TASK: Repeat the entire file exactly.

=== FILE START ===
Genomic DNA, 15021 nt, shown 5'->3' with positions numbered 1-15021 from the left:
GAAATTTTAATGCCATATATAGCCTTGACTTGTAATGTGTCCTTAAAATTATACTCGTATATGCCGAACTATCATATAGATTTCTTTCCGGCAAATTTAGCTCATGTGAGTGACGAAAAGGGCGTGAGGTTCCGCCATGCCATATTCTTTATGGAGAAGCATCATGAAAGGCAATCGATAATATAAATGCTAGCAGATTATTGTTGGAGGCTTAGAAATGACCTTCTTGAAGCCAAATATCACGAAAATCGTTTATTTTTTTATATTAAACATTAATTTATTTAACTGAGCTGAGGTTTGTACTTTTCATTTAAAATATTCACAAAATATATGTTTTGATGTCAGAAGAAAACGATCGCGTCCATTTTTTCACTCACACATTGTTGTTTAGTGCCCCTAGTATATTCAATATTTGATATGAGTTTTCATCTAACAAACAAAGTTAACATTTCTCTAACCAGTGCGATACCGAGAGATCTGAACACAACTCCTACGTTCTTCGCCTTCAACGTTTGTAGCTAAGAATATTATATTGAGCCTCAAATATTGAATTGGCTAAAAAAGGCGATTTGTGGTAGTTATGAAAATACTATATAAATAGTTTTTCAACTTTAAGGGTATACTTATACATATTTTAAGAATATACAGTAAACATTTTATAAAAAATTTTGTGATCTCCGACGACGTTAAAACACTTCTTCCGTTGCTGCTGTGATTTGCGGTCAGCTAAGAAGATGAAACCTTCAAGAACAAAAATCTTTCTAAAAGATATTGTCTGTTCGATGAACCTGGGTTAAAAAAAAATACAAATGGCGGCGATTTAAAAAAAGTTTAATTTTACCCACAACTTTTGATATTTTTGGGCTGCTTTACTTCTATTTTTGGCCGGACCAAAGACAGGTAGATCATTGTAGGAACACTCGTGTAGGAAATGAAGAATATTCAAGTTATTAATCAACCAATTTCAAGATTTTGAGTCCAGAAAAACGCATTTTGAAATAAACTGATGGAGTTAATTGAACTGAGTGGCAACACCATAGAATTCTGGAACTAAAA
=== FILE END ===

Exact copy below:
Genomic DNA, 15021 nt, shown 5'->3' with positions numbered 1-15021 from the left:
GAAATTTTAATGCCATATATAGCCTTGACTTGTAATGTGTCCTTAAAATTATACTCGTATATGCCGAACTATCATATAGATTTCTTTCCGGCAAATTTAGCTCATGTGAGTGACGAAAAGGGCGTGAGGTTCCGCCATGCCATATTCTTTATGGAGAAGCATCATGAAAGGCAATCGATAATATAAATGCTAGCAGATTATTGTTGGAGGCTTAGAAATGACCTTCTTGAAGCCAAATATCACGAAAATCGTTTATTTTTTTATATTAAACATTAATTTATTTAACTGAGCTGAGGTTTGTACTTTTCATTTAAAATATTCACAAAATATATGTTTTGATGTCAGAAGAAAACGATCGCGTCCATTTTTTCACTCACACATTGTTGTTTAGTGCCCCTAGTATATTCAATATTTGATATGAGTTTTCATCTAACAAACAAAGTTAACATTTCTCTAACCAGTGCGATACCGAGAGATCTGAACACAACTCCTACGTTCTTCGCCTTCAACGTTTGTAGCTAAGAATATTATATTGAGCCTCAAATATTGAATTGGCTAAAAAAGGCGATTTGTGGTAGTTATGAAAATACTATATAAATAGTTTTTCAACTTTAAGGGTATACTTATACATATTTTAAGAATATACAGTAAACATTTTATAAAAAATTTTGTGATCTCCGACGACGTTAAAACACTTCTTCCGTTGCTGCTGTGATTTGCGGTCAGCTAAGAAGATGAAACCTTCAAGAACAAAAATCTTTCTAAAAGATATTGTCTGTTCGATGAACCTGGGTTAAAAAAAAATACAAATGGCGGCGATTTAAAAAAAGTTTAATTTTACCCACAACTTTTGATATTTTTGGGCTGCTTTACTTCTATTTTTGGCCGGACCAAAGACAGGTAGATCATTGTAGGAACACTCGTGTAGGAAATGAAGAATATTCAAGTTATTAATCAACCAATTTCAAGATTTTGAGTCCAGAAAAACGCATTTTGAAATAAACTGATGGAGTTAATTGAACTGAGTGGCAACACCATAGAATTCTGGAACTAAAA